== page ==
Amoeba-Inspired Self-Healing Electronic Slime for Adaptable, Durable Epidermal Wearable Electronics

Yu Feng, Cong Wu, Meng Chen, Hui Sun, Arul Lenus Roy Vellaisamy, Walid A. Daoud, Xinge Yu, Guanglie Zhang, Wen Jung Li

Research output: Contribution to journalArticlepeer-review

Abstract

Epidermal electronics has garnered significant research attention due to its promising applications in wearable human-machine interfaces and intelligent healthcare sensing. However, their widespread use faces challenges due to complex manufacturing processes, high material costs, inadaptability to different skin surfaces, and inadequate reusability. Herein, inspired by the biological reshapability and environmental adaptability of amoeba, an ultra-deformable (≈2600% strain), bioadhesive (adhesive strength ≈3 kPa), strong self-healing (fastest recovery time ≈1s, maximum wound distance ≈5 mm), and electromechanical-durable wearable electronic slime (E-slime) is proposed, which can instantaneously form on-skin electronics in situ to detect body motion and physiological signals. E-slime demonstrates desired sensing performance with high sensitivity (gauge factor 2.95), wide sensing range (up to 400% strain), and low detection limit (≈1% strain), which can seamlessly adhere to the skin and can be easily reused multiple times (≈100 cycles usage). E-slime also enables on-the-fly deployment of motion monitoring tasks at various body locations, showcasing its versatility and reliability for body motion recognition and personal health monitoring. This study holds potential for next-generation green electronics, motion sensing devices, and wearable human-machine interfaces, ultimately helping to ensure healthy lives and promote well-being.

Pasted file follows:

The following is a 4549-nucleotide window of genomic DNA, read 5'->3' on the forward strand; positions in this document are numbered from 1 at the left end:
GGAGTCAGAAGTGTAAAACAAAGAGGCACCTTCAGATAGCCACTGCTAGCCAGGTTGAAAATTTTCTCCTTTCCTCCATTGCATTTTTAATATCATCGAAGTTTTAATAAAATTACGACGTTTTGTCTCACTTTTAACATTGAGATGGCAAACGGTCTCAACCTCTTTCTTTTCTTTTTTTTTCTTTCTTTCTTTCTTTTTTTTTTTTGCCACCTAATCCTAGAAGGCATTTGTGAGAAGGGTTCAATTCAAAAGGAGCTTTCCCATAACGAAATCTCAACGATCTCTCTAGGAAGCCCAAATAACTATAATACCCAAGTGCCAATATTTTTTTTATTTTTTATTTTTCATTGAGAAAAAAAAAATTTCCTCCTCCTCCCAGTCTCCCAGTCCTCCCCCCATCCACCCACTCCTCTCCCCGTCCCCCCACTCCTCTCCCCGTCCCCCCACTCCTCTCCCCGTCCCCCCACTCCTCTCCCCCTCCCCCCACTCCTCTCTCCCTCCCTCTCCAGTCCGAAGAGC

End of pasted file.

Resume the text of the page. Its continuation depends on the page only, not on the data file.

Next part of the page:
Original languageEnglish
JournalAdvanced Functional Materials
DOIs
Publication statusAccepted/In press - 2024

Keywords

  • electronic slime
  • epidermal electronics
  • self-healing sensors
  • stretchable devices
  • wearable sensors

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